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Wednesday, 20 February, 2002, 18:02 GMT
Stove blamed for Egypt train inferno
Rescue worker walks beside charred carriages
The train was carrying people home for an Islamic festival
Egyptian authorities say a gas stove used by a passenger on board a packed commuter train started a fire which killed at least 373 people.

Most of those who died were burned to death when flames swept through the train on its way from the capital, Cairo, to Luxor.

Officials say the driver did not immediately realise the train was on fire and continued moving for seven kilometres (over four miles) before stopping at the town of al-Ayatt, 70km south of the capital.

The draught coming from the open windows would have fanned the flames, causing them to spread swiftly.

Passengers who tried to escape were trapped by bars on the train's windows.

Many of the bodies found had been badly charred.

Other victims died when they jumped from the moving train.

Egyptian Prime Minister Atef Obeid, who went to the scene of the fire, said the fierce blaze was caused by a passenger trying to heat food.

It was the worst rail disaster in the country's history.

Rescue workers at burnt out train
The train was full beyond capacity

The BBC's Paul Wood, reporting from the scene of the disaster, says security forces have been put on alert, in anticipation of an angry reaction from relatives of the victims.

Egyptian President Hosni Mubarak said he was "deeply saddened" by the disaster.

A statement read out on state television said Mr Mubarak "presents his condolences to the families of the victims and begs God to bring them assistance".

It said he had issued orders for a rapid investigation into the circumstances of the accident, and for assistance to be provided to the victims.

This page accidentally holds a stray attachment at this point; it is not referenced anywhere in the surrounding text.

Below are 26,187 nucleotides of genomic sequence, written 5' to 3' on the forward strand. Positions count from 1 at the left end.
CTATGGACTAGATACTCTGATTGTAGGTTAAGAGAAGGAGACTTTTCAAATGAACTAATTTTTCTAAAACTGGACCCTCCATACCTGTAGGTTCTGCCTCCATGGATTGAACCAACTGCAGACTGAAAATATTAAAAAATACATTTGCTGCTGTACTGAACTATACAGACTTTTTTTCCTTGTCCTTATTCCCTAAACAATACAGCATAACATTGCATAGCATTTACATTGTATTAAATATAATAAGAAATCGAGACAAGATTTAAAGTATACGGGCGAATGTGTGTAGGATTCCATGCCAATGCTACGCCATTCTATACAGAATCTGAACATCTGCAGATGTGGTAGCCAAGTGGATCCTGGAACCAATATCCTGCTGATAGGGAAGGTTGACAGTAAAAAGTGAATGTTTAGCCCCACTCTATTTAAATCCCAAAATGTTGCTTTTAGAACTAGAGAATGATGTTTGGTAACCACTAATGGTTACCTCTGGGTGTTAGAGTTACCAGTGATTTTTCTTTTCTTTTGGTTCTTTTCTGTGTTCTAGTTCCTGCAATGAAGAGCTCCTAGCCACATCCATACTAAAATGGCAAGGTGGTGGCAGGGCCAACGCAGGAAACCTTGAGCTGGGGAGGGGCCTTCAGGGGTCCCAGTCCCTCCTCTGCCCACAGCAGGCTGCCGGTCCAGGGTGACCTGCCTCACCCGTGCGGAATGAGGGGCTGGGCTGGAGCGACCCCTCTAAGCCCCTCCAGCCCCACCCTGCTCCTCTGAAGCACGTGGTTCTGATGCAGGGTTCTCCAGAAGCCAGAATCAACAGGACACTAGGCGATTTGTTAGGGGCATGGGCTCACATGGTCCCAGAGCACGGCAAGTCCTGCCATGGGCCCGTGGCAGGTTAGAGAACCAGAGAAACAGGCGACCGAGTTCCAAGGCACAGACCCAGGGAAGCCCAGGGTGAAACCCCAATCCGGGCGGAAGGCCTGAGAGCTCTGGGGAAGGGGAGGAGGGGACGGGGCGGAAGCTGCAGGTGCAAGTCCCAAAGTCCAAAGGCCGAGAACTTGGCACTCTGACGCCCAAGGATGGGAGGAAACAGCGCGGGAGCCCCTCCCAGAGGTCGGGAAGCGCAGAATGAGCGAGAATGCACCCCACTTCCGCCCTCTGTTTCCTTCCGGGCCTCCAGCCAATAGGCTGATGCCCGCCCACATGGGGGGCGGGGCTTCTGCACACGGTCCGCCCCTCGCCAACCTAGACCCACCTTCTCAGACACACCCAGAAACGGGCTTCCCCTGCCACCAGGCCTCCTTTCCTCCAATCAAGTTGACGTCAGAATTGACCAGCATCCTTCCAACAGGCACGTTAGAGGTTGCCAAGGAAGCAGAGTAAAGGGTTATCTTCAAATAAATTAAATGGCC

Crammed cars

Seven of the 11 carriages of the crowded train were gutted in the blaze.

The train was full of people returning to their homes in southern Egypt for the five-day Eid al-Adha festival, which celebrates the annual Hajj pilgrimage in Saudi Arabia.

World train disasters
India, Aug '99 - 286 die in collision in West Bengal
Germany, June '98 - 100 die in rail crash near Hanover
Egypt, Dec '95 - 75 killed in train crash south of Cairo
Russia, June '89 - 400 killed when in a gas explosion under two trains near the town of Ufa.
India, '81 - 800 die when cyclone blows train into river in Bihar
The train's carriages, designed to hold 150 people, were crammed with about 300 passengers.

Our correspondent says Egyptian trains are often filled beyond capacity and there have been terrible accidents in the past.

One survivor, speaking to the BBC, called it "a tunnel of death".

Witnesses said that when the fire broke out, the electricity went out and passengers, including dozens of children, were scrambling to escape in darkness.

The rail line linking Cairo with southern Egypt has been closed indefinitely.

Rescue efforts

Large numbers of police and firefighters were sent to the scene to pull victims out of the carriages.

I thought I was going to die anyway, so I jumped

Said Fuad Amin, survivor

Ambulances rushed dozens of injured people to three hospitals in the region.

Hours after the flames were extinguished, rescuers were still bringing out stretchers.

Villagers supplied blankets and food to the stranded passengers and mosques opened their doors to the rescued.

The dead are all believed to be Egyptians.

The BBC's Paul Wood
"The blaze swept from carriage to carriage"
The BBC's Richard Miron
"Passengers were forced to jump from the windows"
See also:

20 Feb 02 | Middle East
In pictures: Egypt's train disaster
20 Feb 02 | Middle East
Survivors tell of Egyptian train horror
08 Feb 02 | Country profiles
Country Profile: Egypt
05 Feb 02 | Business
Egypt calls for aid
24 Oct 01 | Middle East
14 children dead in Egypt bus plunge
20 Jul 00 | Asia-Pacific
Factory fire kills 15 in Egypt
20 Feb 02 | Middle East
Egypt's history of train disasters
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